The question may be offensive, but it is one we must daily ask ourselves if we want to take Jesus' words seriously.  For real...what's your #1?  Do you seek Christ, knowing Him, honoring Him, knowing His will and doing it above everything else?  Do it and you'll find that everything else suddenly comes into focus, priorities find their proper place, and things are rightly aligned.  Jesus spoke of this when he said:
"But seek first his kingdom and his righteousness, and all these things will be given to you as well." Mt. 6:33
"The most important [commandment],” answered Jesus, “is this: ‘Hear, O Israel: The Lord our God, the Lord is one. Love the Lord your God with all your heart and with all your soul and with all your mind and with all your strength.’" Mk 12:29-30 
Spiritual self-examination is so very Biblical. When was the last time you did a spiritual pulse-check?  Don't wait 'til your life is already wrecked to give God first place.  A great starting point is Psalm 119.

Get alone somehow with God today and pray this prayer:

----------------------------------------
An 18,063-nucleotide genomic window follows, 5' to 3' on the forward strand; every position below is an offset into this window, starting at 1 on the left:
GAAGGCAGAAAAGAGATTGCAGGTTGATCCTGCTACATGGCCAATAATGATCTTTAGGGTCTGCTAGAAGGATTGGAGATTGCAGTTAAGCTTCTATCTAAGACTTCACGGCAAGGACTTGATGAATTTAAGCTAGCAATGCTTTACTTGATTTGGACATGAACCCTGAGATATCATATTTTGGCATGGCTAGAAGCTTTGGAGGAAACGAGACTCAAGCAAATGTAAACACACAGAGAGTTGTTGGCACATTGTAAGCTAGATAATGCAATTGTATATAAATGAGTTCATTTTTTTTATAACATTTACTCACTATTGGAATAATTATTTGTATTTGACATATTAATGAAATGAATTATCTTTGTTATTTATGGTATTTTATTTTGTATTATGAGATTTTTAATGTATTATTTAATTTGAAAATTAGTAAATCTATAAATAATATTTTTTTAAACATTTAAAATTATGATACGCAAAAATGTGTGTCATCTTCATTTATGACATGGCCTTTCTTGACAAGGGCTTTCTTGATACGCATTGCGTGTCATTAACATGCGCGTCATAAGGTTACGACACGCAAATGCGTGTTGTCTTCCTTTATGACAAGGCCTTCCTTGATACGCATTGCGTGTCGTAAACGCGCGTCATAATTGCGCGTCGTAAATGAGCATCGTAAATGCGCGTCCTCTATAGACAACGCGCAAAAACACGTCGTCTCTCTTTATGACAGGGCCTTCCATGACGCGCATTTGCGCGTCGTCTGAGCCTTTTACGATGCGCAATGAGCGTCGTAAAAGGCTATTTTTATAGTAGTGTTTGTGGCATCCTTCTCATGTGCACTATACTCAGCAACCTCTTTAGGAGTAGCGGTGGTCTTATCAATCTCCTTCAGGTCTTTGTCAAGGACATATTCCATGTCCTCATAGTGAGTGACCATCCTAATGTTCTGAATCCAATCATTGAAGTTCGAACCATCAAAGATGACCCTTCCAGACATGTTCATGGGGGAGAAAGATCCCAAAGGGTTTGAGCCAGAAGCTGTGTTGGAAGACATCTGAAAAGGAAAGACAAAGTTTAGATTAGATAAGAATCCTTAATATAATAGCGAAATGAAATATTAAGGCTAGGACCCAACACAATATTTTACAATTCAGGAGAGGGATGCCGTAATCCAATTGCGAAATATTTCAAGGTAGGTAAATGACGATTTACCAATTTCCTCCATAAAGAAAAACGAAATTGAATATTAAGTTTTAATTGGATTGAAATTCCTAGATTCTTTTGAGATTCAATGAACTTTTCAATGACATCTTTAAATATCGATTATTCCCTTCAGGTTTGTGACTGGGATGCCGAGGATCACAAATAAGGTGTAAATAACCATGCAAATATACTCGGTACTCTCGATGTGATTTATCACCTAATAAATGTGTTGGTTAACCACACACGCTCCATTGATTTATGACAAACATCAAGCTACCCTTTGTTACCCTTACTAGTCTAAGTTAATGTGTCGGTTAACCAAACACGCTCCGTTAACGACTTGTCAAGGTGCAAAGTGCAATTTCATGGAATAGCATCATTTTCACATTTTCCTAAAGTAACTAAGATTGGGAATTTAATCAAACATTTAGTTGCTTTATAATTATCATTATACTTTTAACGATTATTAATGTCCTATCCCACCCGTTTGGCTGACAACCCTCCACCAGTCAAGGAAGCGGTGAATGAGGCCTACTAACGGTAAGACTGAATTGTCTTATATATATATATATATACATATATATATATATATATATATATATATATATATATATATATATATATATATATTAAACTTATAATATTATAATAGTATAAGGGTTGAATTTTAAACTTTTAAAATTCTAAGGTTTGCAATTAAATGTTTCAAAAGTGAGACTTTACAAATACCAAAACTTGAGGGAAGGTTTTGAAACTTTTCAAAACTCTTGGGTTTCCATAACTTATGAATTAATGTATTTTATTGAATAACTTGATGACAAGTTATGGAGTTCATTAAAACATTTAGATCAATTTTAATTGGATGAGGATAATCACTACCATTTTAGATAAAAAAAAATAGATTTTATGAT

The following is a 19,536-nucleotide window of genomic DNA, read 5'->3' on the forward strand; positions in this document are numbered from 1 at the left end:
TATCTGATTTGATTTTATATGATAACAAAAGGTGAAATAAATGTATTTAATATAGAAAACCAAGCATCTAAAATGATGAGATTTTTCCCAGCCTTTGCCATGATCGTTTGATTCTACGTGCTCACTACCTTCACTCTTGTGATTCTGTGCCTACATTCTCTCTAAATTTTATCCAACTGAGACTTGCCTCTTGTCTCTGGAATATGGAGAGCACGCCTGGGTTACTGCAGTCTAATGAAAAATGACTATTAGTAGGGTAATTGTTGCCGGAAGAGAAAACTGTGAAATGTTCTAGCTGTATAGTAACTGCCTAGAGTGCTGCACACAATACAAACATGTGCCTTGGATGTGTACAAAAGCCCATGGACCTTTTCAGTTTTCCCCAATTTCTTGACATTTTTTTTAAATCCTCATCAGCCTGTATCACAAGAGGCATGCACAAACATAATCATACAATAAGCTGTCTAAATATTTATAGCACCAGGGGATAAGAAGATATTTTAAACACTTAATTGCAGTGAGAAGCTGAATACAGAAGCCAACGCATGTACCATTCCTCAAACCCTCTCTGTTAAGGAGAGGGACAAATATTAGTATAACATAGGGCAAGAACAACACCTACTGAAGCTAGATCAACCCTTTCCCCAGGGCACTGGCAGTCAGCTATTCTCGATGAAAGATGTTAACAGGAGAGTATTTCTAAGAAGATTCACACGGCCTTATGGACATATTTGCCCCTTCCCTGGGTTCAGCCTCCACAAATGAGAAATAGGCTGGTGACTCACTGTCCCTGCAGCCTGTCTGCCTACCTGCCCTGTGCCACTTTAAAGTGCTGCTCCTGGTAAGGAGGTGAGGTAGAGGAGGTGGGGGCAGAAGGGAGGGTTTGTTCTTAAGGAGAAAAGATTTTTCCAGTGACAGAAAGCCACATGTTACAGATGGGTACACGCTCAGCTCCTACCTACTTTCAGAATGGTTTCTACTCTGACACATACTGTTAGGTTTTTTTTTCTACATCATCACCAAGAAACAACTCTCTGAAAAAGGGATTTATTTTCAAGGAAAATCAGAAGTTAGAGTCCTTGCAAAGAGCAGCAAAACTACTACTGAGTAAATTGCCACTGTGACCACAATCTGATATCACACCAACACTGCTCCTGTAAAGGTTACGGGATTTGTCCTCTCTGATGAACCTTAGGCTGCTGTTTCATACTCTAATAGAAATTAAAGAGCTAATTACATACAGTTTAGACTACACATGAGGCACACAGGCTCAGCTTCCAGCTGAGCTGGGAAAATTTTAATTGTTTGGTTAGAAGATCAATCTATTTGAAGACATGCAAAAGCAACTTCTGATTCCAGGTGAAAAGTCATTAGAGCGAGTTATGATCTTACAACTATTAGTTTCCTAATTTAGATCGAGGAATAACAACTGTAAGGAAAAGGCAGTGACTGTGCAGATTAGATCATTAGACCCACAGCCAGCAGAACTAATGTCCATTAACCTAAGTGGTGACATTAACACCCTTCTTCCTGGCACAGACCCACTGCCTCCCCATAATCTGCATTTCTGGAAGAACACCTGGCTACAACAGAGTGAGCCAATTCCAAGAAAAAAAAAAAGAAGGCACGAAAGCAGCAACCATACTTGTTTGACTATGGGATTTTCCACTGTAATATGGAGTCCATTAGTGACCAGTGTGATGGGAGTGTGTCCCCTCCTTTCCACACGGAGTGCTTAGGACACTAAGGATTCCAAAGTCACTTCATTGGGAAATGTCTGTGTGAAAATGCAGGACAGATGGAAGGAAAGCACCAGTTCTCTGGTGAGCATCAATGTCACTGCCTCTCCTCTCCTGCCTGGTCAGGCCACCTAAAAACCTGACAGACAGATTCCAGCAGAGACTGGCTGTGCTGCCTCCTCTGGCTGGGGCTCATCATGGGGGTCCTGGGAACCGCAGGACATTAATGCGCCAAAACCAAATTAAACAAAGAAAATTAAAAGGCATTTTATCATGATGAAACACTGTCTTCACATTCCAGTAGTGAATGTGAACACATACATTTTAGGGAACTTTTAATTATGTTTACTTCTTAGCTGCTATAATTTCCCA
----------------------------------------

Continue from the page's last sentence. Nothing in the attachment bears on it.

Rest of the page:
"Search me, Oh God and know my heart. Test me and know my thoughts. See if there be any wicked way in me and lead me into the way everlasting..."  (Ps. 119)

What's Your Plan for Making Disciples?
3/27/2012 | Author: RCW
So, Jesus told his disciples and -- by extension -- us in Matthew 28:19-20: 

"Therefore go and make disciples of all nations, baptizing them in the name of the Father and of the Son and of the Holy Spirit, and teaching them to obey everything I have commanded you. And surely I am with you always, to the very end of the age." 

The main instruction that Jesus gave His followers was to make disciples.  (Go is actually a participle and could even be translated "as you go" or "while going" or "when you go.")